After last year’s smash-hit Christmas musical, My Fair Lady, director Daniel Evans finds himself with a hard act to follow as he prepares to put Oliver! on the Crucible stage.
It is another immensely popular family musical with a string of hit tunes but is a very different kind of show, says Sheffield Theatres’ artistic director.
“Although parts of the action take place in the same city, there’s a very different tone. This is much, much darker.”
Lionel Bart’s musical is, of course, based on Charles Dickens’ Oliver Twist which exposes the poverty of the workhouse and the squalor of the city involving a feral gang of child pickpockets and a man brutally murdering his lover.
“Even though Lisa Dolittle in My Fair Lady was on the streets I don’t think she succumbed to prostitution whereas here we are talking about prostitution, child prostitution, kidnapping, you name it,” continues Evans.
“It is a family show and will be so but at the same time it is important for us to explore the darker sides to it, then I think we’ll have a richer evening.”
And though we can take comfort this is a Dickensian world, aspects of it have not gone away. “In our discussions in rehearsal we keep finding things that are still making news - trafficking and the sex trade for kids.”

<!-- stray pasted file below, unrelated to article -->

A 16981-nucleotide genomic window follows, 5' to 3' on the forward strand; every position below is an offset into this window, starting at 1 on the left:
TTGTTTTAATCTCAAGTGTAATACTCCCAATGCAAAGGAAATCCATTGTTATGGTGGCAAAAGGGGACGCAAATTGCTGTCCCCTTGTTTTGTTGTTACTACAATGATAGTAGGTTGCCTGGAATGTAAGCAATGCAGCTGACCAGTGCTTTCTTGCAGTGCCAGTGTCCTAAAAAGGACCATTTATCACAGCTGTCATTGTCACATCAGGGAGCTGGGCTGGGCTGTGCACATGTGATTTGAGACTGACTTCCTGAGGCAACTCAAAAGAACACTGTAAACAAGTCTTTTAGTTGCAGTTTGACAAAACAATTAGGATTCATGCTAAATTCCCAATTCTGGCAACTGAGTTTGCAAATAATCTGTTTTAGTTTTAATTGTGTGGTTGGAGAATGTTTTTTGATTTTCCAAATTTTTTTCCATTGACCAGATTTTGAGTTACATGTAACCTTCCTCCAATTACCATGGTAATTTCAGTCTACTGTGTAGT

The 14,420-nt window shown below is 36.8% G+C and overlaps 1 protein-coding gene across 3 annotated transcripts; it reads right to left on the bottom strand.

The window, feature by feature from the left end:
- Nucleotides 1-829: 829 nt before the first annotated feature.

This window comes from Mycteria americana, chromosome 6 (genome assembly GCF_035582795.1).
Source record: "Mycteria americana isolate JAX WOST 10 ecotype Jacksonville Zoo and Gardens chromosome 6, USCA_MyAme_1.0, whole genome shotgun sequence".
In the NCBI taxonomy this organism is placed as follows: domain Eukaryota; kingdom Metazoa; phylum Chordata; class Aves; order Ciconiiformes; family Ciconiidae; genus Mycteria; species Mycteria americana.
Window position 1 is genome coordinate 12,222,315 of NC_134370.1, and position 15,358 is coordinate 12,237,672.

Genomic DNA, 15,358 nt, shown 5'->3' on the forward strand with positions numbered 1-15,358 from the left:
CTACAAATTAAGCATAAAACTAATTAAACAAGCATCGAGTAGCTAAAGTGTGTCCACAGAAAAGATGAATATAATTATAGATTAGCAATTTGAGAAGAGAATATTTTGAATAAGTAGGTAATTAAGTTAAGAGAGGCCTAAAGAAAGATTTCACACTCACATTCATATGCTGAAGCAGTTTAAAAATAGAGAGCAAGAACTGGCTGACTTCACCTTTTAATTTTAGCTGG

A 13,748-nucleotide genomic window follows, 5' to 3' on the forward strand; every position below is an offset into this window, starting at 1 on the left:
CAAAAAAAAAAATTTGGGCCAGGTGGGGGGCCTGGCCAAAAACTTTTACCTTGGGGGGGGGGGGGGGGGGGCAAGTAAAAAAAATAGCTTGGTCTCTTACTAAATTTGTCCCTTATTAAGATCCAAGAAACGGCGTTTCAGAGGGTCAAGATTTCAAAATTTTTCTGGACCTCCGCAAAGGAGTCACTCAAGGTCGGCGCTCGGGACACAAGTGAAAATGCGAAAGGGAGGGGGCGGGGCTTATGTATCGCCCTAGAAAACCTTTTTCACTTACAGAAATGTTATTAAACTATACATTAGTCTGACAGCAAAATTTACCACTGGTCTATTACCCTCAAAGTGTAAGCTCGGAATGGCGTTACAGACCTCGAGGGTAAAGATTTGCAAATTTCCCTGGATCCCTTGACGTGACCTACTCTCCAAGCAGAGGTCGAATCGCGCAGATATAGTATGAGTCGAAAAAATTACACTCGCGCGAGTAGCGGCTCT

The music helps to lighten the tone. “The songs are brilliantly contrasted with the terrible situations, so we have a balance between the cheeriness and the darkness,” reflects Evans.
Everyone seems to know these songs, probably because of the film, suggests the director. “It’s a bit of a double bind because people come expecting exactly that and it’s our job to find new things and re-explore it and re-examine it to look at it afresh and treat it as if it was a new piece of work.”
Oliver! differs from My Fair Lady also in having a wider group of characters, “You start in a provincial workhouse with people who don’t live in the capital city and what’s interesting is the difference in their reactions to Oliver from those in London. It is a musical with two distinct locations and it’s partly about town and country.”
It also has the effect of being less of a star vehicle and that’s a good thing, he says. “Hayley Gallivan who is playing Nancy has just been in Wicked in the West End and a little like Carly Bawden last year she is going to be a star of the future. I find that as exciting as working with people who are box office draws. And last year we saw that audiences also find it exciting.”
Another challenge is working with the 60 young performers. “It has meant doing 12 hour days as we do evening sessions and Saturday mornings with the kids, but it’s exciting.”
Oliver! runs at the Crucible from November 29 to January 25